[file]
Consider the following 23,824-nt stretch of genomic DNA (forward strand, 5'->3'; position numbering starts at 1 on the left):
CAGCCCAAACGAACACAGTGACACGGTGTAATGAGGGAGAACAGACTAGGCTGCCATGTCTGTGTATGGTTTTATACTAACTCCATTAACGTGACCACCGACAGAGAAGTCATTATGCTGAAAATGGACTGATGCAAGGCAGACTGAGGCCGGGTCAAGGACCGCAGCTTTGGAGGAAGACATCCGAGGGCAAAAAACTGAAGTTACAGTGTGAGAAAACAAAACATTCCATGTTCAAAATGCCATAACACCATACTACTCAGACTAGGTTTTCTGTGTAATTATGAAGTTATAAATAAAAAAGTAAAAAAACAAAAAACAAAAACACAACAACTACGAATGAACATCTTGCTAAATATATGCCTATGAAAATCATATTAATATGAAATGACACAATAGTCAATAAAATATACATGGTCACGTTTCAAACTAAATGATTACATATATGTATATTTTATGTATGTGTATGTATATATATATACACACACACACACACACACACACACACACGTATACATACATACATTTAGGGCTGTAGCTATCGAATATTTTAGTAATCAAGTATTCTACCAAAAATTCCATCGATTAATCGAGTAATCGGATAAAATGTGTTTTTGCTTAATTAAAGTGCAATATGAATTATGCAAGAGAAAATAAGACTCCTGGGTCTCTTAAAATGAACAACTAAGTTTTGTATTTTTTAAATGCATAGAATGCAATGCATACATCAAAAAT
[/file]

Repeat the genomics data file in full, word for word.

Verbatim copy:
Consider the following 23,824-nt stretch of genomic DNA (forward strand, 5'->3'; position numbering starts at 1 on the left):
CAGCCCAAACGAACACAGTGACACGGTGTAATGAGGGAGAACAGACTAGGCTGCCATGTCTGTGTATGGTTTTATACTAACTCCATTAACGTGACCACCGACAGAGAAGTCATTATGCTGAAAATGGACTGATGCAAGGCAGACTGAGGCCGGGTCAAGGACCGCAGCTTTGGAGGAAGACATCCGAGGGCAAAAAACTGAAGTTACAGTGTGAGAAAACAAAACATTCCATGTTCAAAATGCCATAACACCATACTACTCAGACTAGGTTTTCTGTGTAATTATGAAGTTATAAATAAAAAAGTAAAAAAACAAAAAACAAAAACACAACAACTACGAATGAACATCTTGCTAAATATATGCCTATGAAAATCATATTAATATGAAATGACACAATAGTCAATAAAATATACATGGTCACGTTTCAAACTAAATGATTACATATATGTATATTTTATGTATGTGTATGTATATATATATACACACACACACACACACACACACACACACGTATACATACATACATTTAGGGCTGTAGCTATCGAATATTTTAGTAATCAAGTATTCTACCAAAAATTCCATCGATTAATCGAGTAATCGGATAAAATGTGTTTTTGCTTAATTAAAGTGCAATATGAATTATGCAAGAGAAAATAAGACTCCTGGGTCTCTTAAAATGAACAACTAAGTTTTGTATTTTTTAAATGCATAGAATGCAATGCATACATCAAAAAT